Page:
Terms of Use.

    iJobs Job Widget
    iJobs General

    Sheridan Maine: Accounts Assistant

    £30,000 Annual: Sheridan Maine: A fantastic opportunity has arisen for a perso...

    Sheridan Maine: Accounts Payable Clerk

    £21,000 - £24,000 Annual: Sheridan Maine: Are you looking for a new opportunit...

    Recruitment Genius: Regional Sales Manager - East Region - OTE £45,000

    £30000 - £45000 per annum: Recruitment Genius: This is an exciting opportunity...

    Sheridan Maine: Finance Manager

    £55,000 - £65,000 Annual: Sheridan Maine: Are you a qualified accountant with ...

    Day In a Page

    No postcode? No vote

    Floating voters

    How living on a houseboat meant I didn't officially 'exist'
    Louis Theroux's affable Englishman routine begins to wear thin

    By Reason of Insanity

    Louis Theroux's affable Englishman routine begins to wear thin
    Power dressing is back – but no shoulderpads!

    Power dressing is back

    But banish all thoughts of Eighties shoulderpads
    Spanish stone-age cave paintings 'under threat' after being re-opened to the public

    Spanish stone-age cave paintings in Altamira 'under threat'

    Caves were re-opened to the public
    'I was the bookies’ favourite to be first to leave the Cabinet'

    Vince Cable interview

    'I was the bookies’ favourite to be first to leave the Cabinet'
    Election 2015: How many of the Government's coalition agreement promises have been kept?

    Promises, promises

    But how many coalition agreement pledges have been kept?
    The Gaza fisherman who built his own reef - and was shot dead there by an Israeli gunboat

    The death of a Gaza fisherman

    He built his own reef, and was fatally shot there by an Israeli gunboat
    Saudi Arabia's airstrikes in Yemen are fuelling the Gulf's fire

    Saudi airstrikes are fuelling the Gulf's fire

    Arab intervention in Yemen risks entrenching Sunni-Shia divide and handing a victory to Isis, says Patrick Cockburn
    Zayn Malik's departure from One Direction shows the perils of fame in the age of social media

    The only direction Zayn could go

    We wince at the anguish of One Direction's fans, but Malik's departure shows the perils of fame in the age of social media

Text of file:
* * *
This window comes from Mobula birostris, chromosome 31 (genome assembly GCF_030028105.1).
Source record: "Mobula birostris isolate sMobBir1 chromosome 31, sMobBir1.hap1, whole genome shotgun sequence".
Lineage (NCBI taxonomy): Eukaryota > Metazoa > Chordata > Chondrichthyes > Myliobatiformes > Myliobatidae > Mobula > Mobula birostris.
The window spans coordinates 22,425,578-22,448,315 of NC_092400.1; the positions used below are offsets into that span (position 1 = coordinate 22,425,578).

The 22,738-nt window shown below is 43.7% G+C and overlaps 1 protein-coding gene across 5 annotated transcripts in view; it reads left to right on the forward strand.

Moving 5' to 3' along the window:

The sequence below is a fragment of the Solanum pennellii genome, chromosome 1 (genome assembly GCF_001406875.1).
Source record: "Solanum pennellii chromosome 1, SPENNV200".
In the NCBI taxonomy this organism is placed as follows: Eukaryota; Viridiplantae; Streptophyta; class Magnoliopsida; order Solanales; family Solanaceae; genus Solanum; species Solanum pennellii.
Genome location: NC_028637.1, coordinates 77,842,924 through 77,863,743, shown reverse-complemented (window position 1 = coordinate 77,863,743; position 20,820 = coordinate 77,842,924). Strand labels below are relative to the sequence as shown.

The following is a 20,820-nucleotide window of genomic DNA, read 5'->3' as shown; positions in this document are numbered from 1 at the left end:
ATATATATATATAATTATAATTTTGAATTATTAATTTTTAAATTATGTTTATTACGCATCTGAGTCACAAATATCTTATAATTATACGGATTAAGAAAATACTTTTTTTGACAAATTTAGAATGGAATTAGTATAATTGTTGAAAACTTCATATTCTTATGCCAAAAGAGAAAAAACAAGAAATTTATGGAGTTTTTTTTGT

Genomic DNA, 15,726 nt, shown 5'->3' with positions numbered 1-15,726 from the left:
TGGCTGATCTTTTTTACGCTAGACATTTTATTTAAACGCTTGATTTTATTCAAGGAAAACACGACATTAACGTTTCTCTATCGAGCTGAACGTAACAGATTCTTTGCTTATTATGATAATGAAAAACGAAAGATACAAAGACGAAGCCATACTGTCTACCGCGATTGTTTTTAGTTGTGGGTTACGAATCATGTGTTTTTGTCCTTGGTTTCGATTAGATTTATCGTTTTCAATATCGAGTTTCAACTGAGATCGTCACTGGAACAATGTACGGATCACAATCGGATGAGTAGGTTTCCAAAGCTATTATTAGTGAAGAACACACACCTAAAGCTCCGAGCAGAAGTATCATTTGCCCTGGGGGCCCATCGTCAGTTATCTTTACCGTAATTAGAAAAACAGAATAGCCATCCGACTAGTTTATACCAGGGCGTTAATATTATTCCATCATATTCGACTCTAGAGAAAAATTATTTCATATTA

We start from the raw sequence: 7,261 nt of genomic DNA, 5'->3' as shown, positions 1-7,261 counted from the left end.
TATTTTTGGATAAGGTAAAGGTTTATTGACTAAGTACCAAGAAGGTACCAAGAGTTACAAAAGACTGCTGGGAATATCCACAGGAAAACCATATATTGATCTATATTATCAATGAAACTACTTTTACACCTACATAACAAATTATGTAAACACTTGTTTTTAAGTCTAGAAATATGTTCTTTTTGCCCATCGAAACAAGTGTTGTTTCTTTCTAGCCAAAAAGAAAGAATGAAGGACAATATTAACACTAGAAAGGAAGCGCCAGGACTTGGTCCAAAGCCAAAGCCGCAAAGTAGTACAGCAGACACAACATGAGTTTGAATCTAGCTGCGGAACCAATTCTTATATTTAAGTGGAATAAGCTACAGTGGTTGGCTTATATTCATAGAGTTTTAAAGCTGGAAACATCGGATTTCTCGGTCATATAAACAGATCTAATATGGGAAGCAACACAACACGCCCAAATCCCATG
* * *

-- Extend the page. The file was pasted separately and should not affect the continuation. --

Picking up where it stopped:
Young Magician of the Year 2015: Meet the schoolgirl from Newcastle who has her heart set on being the competition's first female winner

    Spells like teen spirit

    A 16-year-old from Newcastle has set her heart on being the first female to win Young Magician of the Year. Jonathan Owen meets her
    Jonathan Anderson: If fashion is a cycle, this young man knows just how to ride it

    If fashion is a cycle, this young man knows just how to ride it

    British designer Jonathan Anderson is putting his stamp on venerable house Loewe
    Number plates scheme could provide a licence to offend in the land of the free

    Licence to offend in the land of the free

    Cash-strapped states have hit on a way of making money out of drivers that may be in collision with the First Amendment, says Rupert Cornwell
    From farm to fork: Meet the Cornish fishermen, vegetable-growers and butchers causing a stir in London's top restaurants

    From farm to fork in Cornwall

    One man is bringing together Cornwall's most accomplished growers, fishermen and butchers with London's best chefs to put the finest, freshest produce on the plates of some of the country’s best restaurants
    Robert Parker interview: The world's top wine critic on tasting 10,000 bottles a year, absurd drinking notes and New World wannabes

    Robert Parker interview

    The world's top wine critic on tasting 10,000 bottles a year, absurd drinking notes and New World wannabes
    Don't believe the stereotype - or should you?

    Don't believe the stereotype - or should you?

    We exaggerate regional traits and turn them into jokes - and those on the receiving end are in on it too, says DJ Taylor